The Hitchcock Haul: The Skin Game (1931)

DownloadedFileLike a lot of these older Hitchcock films, I had never heard of The Skin Game. Based on a play by Nobel Prize winner John Glasworthy, the film highlights tensions between old money and the nouveau riche to demonstrate class warfare and talk about the urbanization of rural areas, something that was a hotbed topic since the Industrial Revolution.

The established Hillcrists and the up-and-coming Hornblowers dive into a family feud over one of the last open stretches of wilderness between their two estates in the English countryside. The Hillcrists find the Hornblowers crass and reprehensible, as they’ve been building ugly factories and residences on surrounding land, even throwing tenants out of their homes that were promised residency when the Hillcrests sold some land to Mr. Hornblower (Edmund Gwenn). This began the breach of faith, but when Mr. Hornblower purchased the last bit of unsullied land in what Mr. Hillcrist (C.V. France) calls a ‘skin game,’ the Hillcrists decided to play dirty.

Continue reading

The Hitchcock Haul: Juno and the Paycock (1929) aka My Unsolicited Thoughts on Adaptation

imgresOk, you’re all going to hate me for this, but I didn’t finish the movie. Maybe it was the awful digital restoration that was bothering me, or the fact that it was a poor adaptation of a brilliant play, but I found myself instantly zoning out and scrolling through Twitter as soon as it started.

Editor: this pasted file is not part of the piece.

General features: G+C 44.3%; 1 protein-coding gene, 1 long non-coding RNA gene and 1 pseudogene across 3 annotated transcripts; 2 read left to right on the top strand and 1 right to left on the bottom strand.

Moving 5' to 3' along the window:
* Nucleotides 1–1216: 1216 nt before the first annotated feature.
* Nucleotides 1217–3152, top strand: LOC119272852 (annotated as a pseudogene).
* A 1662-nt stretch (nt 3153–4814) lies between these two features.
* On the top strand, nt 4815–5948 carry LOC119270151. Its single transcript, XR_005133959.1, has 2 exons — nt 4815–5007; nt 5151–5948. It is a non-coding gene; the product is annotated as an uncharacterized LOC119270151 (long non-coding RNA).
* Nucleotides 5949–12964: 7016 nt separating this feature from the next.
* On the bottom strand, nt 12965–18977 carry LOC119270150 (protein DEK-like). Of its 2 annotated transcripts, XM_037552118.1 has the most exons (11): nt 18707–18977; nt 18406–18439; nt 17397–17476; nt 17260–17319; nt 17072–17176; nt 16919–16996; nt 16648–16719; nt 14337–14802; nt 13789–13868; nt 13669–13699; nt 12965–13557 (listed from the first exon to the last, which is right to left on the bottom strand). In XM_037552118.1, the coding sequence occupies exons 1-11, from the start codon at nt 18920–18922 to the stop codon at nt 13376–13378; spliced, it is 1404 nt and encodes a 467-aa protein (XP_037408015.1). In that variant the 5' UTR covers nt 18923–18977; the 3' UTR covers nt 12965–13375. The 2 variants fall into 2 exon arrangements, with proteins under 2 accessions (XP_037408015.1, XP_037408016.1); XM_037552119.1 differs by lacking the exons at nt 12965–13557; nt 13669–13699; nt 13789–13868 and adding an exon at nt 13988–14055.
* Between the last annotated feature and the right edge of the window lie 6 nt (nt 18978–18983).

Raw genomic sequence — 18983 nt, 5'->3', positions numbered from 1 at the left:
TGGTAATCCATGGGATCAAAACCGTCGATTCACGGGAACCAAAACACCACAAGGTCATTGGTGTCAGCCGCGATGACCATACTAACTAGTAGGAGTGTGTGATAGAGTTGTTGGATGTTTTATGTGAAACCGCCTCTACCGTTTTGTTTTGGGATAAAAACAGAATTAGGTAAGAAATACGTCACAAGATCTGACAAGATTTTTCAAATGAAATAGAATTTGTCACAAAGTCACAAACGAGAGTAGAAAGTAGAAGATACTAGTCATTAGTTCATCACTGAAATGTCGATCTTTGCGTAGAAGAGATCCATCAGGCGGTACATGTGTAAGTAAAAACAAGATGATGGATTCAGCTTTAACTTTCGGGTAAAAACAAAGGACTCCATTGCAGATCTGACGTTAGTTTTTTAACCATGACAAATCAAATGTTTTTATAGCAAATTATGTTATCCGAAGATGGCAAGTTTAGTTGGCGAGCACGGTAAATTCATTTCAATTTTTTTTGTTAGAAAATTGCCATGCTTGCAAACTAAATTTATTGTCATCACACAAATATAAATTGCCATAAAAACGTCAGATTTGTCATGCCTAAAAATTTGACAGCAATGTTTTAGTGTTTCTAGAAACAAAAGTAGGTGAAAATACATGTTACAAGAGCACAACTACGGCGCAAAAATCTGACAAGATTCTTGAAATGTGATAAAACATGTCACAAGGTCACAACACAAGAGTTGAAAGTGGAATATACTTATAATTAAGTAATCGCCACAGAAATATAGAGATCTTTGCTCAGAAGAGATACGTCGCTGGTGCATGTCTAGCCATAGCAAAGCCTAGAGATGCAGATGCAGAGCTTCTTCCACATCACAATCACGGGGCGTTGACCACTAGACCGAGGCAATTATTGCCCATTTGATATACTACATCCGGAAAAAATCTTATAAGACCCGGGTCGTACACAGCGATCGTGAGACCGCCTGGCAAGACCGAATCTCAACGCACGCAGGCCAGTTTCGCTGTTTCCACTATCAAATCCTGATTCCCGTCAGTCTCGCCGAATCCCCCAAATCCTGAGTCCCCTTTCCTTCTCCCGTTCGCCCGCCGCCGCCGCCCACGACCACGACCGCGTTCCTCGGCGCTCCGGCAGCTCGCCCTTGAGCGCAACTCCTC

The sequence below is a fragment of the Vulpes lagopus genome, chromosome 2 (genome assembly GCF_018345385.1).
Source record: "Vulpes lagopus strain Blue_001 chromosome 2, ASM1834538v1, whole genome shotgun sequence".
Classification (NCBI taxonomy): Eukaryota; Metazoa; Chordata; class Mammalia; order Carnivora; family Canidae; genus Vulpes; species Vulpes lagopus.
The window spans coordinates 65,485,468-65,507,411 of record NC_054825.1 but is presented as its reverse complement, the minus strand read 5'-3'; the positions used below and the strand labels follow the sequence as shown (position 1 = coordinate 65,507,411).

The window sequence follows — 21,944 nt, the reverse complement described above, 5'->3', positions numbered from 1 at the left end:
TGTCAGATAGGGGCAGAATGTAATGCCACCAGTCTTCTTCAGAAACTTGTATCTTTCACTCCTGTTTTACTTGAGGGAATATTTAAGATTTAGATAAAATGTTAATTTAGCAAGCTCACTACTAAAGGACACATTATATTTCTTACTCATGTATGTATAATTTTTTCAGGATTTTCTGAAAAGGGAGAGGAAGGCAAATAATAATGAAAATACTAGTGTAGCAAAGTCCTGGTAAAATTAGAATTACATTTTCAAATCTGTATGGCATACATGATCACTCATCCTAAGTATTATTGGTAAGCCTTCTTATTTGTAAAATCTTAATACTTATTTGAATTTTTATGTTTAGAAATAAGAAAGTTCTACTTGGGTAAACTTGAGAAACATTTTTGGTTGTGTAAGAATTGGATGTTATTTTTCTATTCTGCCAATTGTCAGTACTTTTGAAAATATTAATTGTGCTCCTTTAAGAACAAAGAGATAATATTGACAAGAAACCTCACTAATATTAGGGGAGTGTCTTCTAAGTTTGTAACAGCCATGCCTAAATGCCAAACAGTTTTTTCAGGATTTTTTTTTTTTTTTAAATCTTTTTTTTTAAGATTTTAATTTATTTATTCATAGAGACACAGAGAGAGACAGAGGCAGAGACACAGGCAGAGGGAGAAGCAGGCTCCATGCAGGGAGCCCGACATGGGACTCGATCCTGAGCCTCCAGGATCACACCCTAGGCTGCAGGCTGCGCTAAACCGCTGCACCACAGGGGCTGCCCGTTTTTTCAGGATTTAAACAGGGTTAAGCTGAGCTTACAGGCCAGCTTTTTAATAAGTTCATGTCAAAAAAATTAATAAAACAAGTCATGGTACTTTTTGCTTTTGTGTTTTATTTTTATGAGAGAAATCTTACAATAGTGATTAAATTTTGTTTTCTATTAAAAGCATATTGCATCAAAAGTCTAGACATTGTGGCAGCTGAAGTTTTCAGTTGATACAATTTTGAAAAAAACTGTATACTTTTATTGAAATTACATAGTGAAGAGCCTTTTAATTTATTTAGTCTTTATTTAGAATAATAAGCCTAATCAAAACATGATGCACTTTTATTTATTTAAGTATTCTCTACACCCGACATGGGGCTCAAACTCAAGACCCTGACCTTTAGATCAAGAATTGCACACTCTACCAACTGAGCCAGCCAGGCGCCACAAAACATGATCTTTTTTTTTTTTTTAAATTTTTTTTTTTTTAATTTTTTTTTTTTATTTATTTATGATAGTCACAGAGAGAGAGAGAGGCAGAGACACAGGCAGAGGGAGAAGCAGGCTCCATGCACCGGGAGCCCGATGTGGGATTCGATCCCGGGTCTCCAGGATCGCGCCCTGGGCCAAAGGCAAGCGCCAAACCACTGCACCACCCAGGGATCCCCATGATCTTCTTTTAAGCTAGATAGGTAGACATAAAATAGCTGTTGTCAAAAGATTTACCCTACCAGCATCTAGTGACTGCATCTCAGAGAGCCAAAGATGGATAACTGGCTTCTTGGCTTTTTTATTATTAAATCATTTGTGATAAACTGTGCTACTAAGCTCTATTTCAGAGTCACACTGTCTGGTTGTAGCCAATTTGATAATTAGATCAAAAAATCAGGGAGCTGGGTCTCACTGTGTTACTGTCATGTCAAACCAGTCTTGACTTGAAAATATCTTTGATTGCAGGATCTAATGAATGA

Juno and the Paycock is based on the award-winning 1924 play by the Irish play write Sean O’Casey. I do not over exaggerate when I say that this play is massively popular in Ireland and incredibly important. I’m certain that if I went to see this performed on stage I’d be riveted and enjoy it greatly. But that’s because I’d be in a theater state of mind. As a film, it just couldn’t hold my attention.


Adaptation is a very tricky thing. It requires a complete overhaul of the source material to properly convert it to the new medium. Juno and the Paycock was released when film was still relatively new. A lot of the times people thought they could just film a play as is and it would become “a film.” Unfortunately, the conventions of film and theater are different enough that it just can’t work that way. While I don’t think Hitchcock can claim ignorance of his craft as to why he approach Juno in this way, it certainly had the same outcome.

Continue reading